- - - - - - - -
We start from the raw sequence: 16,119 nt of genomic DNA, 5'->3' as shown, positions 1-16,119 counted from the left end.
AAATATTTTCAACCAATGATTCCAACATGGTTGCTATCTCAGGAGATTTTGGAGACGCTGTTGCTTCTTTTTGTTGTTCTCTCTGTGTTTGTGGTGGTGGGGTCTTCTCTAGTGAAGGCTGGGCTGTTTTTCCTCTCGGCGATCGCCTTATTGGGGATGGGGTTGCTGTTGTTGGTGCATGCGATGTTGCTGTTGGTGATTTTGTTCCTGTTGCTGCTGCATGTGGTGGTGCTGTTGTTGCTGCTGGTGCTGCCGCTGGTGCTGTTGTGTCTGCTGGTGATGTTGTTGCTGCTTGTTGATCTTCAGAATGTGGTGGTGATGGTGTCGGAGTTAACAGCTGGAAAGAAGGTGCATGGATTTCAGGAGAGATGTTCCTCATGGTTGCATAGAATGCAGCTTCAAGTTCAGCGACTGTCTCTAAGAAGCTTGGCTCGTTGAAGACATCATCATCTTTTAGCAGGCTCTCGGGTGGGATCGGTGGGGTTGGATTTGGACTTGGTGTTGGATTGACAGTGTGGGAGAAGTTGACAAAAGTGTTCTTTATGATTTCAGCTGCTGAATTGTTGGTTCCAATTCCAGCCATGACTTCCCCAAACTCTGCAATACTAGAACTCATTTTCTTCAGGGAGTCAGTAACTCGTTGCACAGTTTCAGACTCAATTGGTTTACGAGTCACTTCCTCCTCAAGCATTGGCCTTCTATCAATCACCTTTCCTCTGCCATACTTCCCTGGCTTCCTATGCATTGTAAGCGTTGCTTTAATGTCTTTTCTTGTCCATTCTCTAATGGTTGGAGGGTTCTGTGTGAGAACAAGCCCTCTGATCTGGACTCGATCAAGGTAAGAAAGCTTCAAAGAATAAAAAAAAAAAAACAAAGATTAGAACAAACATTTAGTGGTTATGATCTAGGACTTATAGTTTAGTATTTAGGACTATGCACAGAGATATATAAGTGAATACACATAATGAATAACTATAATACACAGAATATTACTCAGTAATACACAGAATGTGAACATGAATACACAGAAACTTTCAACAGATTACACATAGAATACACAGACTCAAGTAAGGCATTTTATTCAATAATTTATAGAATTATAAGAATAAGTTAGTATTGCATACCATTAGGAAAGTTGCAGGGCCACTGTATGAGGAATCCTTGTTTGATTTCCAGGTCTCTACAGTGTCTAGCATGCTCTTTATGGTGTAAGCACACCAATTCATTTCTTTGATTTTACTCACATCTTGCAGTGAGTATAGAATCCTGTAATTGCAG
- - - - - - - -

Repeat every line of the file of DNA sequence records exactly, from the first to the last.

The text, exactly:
We start from the raw sequence: 16,119 nt of genomic DNA, 5'->3' as shown, positions 1-16,119 counted from the left end.
AAATATTTTCAACCAATGATTCCAACATGGTTGCTATCTCAGGAGATTTTGGAGACGCTGTTGCTTCTTTTTGTTGTTCTCTCTGTGTTTGTGGTGGTGGGGTCTTCTCTAGTGAAGGCTGGGCTGTTTTTCCTCTCGGCGATCGCCTTATTGGGGATGGGGTTGCTGTTGTTGGTGCATGCGATGTTGCTGTTGGTGATTTTGTTCCTGTTGCTGCTGCATGTGGTGGTGCTGTTGTTGCTGCTGGTGCTGCCGCTGGTGCTGTTGTGTCTGCTGGTGATGTTGTTGCTGCTTGTTGATCTTCAGAATGTGGTGGTGATGGTGTCGGAGTTAACAGCTGGAAAGAAGGTGCATGGATTTCAGGAGAGATGTTCCTCATGGTTGCATAGAATGCAGCTTCAAGTTCAGCGACTGTCTCTAAGAAGCTTGGCTCGTTGAAGACATCATCATCTTTTAGCAGGCTCTCGGGTGGGATCGGTGGGGTTGGATTTGGACTTGGTGTTGGATTGACAGTGTGGGAGAAGTTGACAAAAGTGTTCTTTATGATTTCAGCTGCTGAATTGTTGGTTCCAATTCCAGCCATGACTTCCCCAAACTCTGCAATACTAGAACTCATTTTCTTCAGGGAGTCAGTAACTCGTTGCACAGTTTCAGACTCAATTGGTTTACGAGTCACTTCCTCCTCAAGCATTGGCCTTCTATCAATCACCTTTCCTCTGCCATACTTCCCTGGCTTCCTATGCATTGTAAGCGTTGCTTTAATGTCTTTTCTTGTCCATTCTCTAATGGTTGGAGGGTTCTGTGTGAGAACAAGCCCTCTGATCTGGACTCGATCAAGGTAAGAAAGCTTCAAAGAATAAAAAAAAAAAAACAAAGATTAGAACAAACATTTAGTGGTTATGATCTAGGACTTATAGTTTAGTATTTAGGACTATGCACAGAGATATATAAGTGAATACACATAATGAATAACTATAATACACAGAATATTACTCAGTAATACACAGAATGTGAACATGAATACACAGAAACTTTCAACAGATTACACATAGAATACACAGACTCAAGTAAGGCATTTTATTCAATAATTTATAGAATTATAAGAATAAGTTAGTATTGCATACCATTAGGAAAGTTGCAGGGCCACTGTATGAGGAATCCTTGTTTGATTTCCAGGTCTCTACAGTGTCTAGCATGCTCTTTATGGTGTAAGCACACCAATTCATTTCTTTGATTTTACTCACATCTTGCAGTGAGTATAGAATCCTGTAATTGCAG